First Time Armour Buyer help

Churlish Church

New member
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Kenosha, Wisconsin
I've had my m923a2 for a year so now and I'm nearing where I want to be with it.

So that means its time to get another toy!
I've been looking at a few different armored vehicles but haven't come to a conclusion. I'd like your all's help.

Pretty much I want to get apc or other armored vehicle that fits the following criteria:
Under 16 tons
$40,000 or under
With a turreted gun(Either gun or gun turret)
Prefer something that would be easier to moderate maintenance skill

Thanks for all the input!
 
Last edited:

teletech

Active member
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santa cruz,ca
I don't know that you are going to find anything that fits that requirement list.
Would a Ferret be big-enough and the little MG turret be enough turret? If so, that's the only thing I can think of that easily checks all the boxes.
Under 16 tons means a scout car or recon unit. The CVR(W) and CVR(T) are a sweet spot for size and weight, if you are willing to roll the dice and do your own import.
An Abbot would be just about 16t and fairly easy to work on, but too much money. There are a few more APC options if a little cupola turret is enough.
If you want something with a turret, plan on $60K+ unless you do your own import, in which case you *might* be able to squeak in under $40K.
Everything armor is hard, heavy, and hurts as well as being expensive. Maintenance can be life-threatening if you aren't very careful because of all the heavy parts and because everything winds up being shoe-horned into a reinforced metal box nothing is easy to get to or has enough space around it.

I'm not saying armor isn't worth it or you can't do it in your window, but it won't be easy.
 

L1A1

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H'burg, VA
In an issue of "Classic Military Vehicles Magazine" there was an article on the restoration of a couple of French AML armored cars. If i recall, the owners paid the devil to find spare parts for their projects. Still, pretty cool armored cars.

Always liked this one myself:
 

WillWagner

The Person You Were Warned About As A Child
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Old stuff, half tracks, scout cars, wheeled stuff, parts are expensive, the tracks are getting scarce and VERY expensive. Parts for these two vehicles are drying up fast. As for tracked stuff, you should check with your local law makers, it is not possible to drive full track vehicles, rubber or not, on the roads around here. If the vehicle damages the road, imagine what you would be billed to fix it. Parts are also a big issue for tracked things. They are very high maintenance vehicles and the chassis parts are hard to find and if you do find them, new at least, there is a "rule" that the people that make and sell the parts cannot sell to YOU, for less than they bill Uncle Sam. These examples are for US vehicles. I have no clue how tough it is to try and acquire and then repair/maintain a piece of armor from out of the US.

Don't think for one minute that armor isn't fun to tinker with and fun to drive/operate, I am fortunate to work for a place that trusts me enough to get elbows deep into the equipment and to operate things, but I see first hand how much attention they need and that if it weren't for all of the parts that have been acquired over the past 40 years, there would be not a snow balls chance in he'll that the equipment could be kept alive.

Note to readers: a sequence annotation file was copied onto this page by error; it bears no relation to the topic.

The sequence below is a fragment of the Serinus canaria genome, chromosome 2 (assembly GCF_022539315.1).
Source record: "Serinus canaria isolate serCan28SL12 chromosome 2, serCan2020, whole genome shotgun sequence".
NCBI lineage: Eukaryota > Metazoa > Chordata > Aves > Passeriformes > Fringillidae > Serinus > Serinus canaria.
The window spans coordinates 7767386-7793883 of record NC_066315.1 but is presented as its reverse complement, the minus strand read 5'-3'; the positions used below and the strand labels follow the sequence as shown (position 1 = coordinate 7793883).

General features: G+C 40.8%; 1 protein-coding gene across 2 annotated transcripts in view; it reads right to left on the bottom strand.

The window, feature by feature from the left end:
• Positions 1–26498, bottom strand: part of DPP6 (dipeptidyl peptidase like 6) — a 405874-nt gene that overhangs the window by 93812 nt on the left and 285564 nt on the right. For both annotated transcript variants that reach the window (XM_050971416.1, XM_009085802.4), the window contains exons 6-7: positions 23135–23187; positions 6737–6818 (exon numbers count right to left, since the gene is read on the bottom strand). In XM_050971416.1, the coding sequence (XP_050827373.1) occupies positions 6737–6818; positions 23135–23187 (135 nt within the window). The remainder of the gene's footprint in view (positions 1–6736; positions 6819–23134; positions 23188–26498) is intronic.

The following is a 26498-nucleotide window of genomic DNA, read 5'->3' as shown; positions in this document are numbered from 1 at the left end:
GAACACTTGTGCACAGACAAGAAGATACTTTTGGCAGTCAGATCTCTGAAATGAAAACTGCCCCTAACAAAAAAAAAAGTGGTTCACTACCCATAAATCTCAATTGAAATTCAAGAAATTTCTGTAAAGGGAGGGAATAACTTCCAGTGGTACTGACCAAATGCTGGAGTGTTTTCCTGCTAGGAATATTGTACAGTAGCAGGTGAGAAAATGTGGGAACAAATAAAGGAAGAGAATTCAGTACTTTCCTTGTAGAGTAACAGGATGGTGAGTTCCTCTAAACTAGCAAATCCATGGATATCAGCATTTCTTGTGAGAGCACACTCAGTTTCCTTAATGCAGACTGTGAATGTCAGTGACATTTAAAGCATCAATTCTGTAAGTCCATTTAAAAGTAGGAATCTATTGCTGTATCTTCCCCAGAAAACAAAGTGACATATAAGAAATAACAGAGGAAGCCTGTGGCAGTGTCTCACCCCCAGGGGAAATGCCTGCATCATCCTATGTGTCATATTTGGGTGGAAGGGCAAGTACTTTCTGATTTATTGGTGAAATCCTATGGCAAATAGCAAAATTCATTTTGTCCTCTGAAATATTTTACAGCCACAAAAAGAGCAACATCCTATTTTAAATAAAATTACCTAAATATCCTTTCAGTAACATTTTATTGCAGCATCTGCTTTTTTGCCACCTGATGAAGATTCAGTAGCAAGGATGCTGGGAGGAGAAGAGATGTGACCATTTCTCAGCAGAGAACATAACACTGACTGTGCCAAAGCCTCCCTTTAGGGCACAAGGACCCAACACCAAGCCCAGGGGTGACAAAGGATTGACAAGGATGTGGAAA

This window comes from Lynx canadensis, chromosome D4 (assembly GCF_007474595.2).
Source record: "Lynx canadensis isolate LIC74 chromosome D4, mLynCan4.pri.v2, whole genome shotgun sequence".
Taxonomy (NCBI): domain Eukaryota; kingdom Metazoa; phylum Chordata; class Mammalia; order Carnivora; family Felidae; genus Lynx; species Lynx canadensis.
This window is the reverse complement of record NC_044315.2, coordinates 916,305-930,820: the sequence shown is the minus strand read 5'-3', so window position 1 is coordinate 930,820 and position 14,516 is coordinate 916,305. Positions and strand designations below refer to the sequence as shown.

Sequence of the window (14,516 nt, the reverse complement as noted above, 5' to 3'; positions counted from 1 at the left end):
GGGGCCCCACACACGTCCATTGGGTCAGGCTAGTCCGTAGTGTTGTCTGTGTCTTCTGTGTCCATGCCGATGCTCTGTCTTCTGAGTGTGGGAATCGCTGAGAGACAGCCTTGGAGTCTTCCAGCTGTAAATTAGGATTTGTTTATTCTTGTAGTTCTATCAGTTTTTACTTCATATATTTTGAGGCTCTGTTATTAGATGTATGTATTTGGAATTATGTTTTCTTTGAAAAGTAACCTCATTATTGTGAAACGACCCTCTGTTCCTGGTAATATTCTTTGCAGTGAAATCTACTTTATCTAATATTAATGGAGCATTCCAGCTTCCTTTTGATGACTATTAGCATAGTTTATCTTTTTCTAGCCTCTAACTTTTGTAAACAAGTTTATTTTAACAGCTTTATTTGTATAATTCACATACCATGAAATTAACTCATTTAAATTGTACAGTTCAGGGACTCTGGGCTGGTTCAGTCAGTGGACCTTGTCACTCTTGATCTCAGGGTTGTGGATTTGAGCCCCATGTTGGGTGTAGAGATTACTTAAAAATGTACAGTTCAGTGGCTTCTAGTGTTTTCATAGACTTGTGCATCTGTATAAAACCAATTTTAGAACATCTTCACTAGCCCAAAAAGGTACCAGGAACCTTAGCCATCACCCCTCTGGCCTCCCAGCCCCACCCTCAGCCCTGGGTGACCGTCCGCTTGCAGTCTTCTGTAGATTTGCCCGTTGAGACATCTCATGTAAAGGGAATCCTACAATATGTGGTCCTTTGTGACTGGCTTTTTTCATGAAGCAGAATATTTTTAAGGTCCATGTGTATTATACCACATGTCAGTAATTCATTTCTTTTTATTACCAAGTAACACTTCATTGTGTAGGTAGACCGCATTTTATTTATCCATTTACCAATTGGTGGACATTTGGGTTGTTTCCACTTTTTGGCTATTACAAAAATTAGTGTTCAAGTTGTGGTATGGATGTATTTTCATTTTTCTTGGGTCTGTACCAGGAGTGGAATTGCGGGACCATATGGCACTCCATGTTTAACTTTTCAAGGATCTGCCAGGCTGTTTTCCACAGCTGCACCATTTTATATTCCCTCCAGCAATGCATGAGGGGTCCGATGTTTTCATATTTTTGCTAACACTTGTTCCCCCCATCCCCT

rustystud

Well-known member
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Location
Woodinville, Washington
Old stuff, half tracks, scout cars, wheeled stuff, parts are expensive, the tracks are getting scarce and VERY expensive. Parts for these two vehicles are drying up fast. As for tracked stuff, you should check with your local law makers, it is not possible to drive full track vehicles, rubber or not, on the roads around here. If the vehicle damages the road, imagine what you would be billed to fix it. Parts are also a big issue for tracked things. They are very high maintenance vehicles and the chassis parts are hard to find and if you do find them, new at least, there is a "rule" that the people that make and sell the parts cannot sell to YOU, for less than they bill Uncle Sam. These examples are for US vehicles. I have no clue how tough it is to try and acquire and then repair/maintain a piece of armor from out of the US.

Don't think for one minute that armor isn't fun to tinker with and fun to drive/operate, I am fortunate to work for a place that trusts me enough to get elbows deep into the equipment and to operate things, but I see first hand how much attention they need and that if it weren't for all of the parts that have been acquired over the past 40 years, there would be not a snow balls chance in he'll that the equipment could be kept alive.
So very true ! I was a 1811 in the Marines (Tank Crewman) on the M60A1 with Rise Passive. When we pulled PM on these beasts it was a major project and I know as a mechanic how much parts cost. Just on a monthly basis we would spend over five hundred dollars on consumables ie: filters, oil, grease, etc. The "track pads" alone cost in the thousands (for a set) let alone a bad "road wheel". If you broke a suspension torsion rod that by itself was in the thousands also. These where easy fixes that broke on a regular basis. If major work was done it was sent into the shop where civilian contractors would repair them. That usually involved the engine and transmission. We usually took care of the final drives and sprockets ourselves.
Just a few days ago my son was talking about Tanks and I told him "yes I would love to have a M60 of my own" but the reality of ownership is another thing all together. By the way. Tanks are a kick in the butt to drive !!!!
 
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